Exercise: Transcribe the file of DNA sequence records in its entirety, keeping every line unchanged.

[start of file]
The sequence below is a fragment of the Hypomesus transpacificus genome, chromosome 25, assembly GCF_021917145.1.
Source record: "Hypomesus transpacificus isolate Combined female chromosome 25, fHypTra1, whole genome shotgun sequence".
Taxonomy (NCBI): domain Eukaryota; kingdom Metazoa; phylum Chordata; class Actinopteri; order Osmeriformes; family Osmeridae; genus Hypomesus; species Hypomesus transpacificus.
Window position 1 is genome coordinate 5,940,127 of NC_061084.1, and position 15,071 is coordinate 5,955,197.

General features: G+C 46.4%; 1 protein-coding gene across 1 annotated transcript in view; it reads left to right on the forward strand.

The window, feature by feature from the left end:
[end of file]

The sequence below is a fragment of the Hypomesus transpacificus genome, chromosome 25, assembly GCF_021917145.1.
Source record: "Hypomesus transpacificus isolate Combined female chromosome 25, fHypTra1, whole genome shotgun sequence".
Taxonomy (NCBI): domain Eukaryota; kingdom Metazoa; phylum Chordata; class Actinopteri; order Osmeriformes; family Osmeridae; genus Hypomesus; species Hypomesus transpacificus.
Window position 1 is genome coordinate 5,940,127 of NC_061084.1, and position 15,071 is coordinate 5,955,197.

General features: G+C 46.4%; 1 protein-coding gene across 1 annotated transcript in view; it reads left to right on the forward strand.

The window, feature by feature from the left end: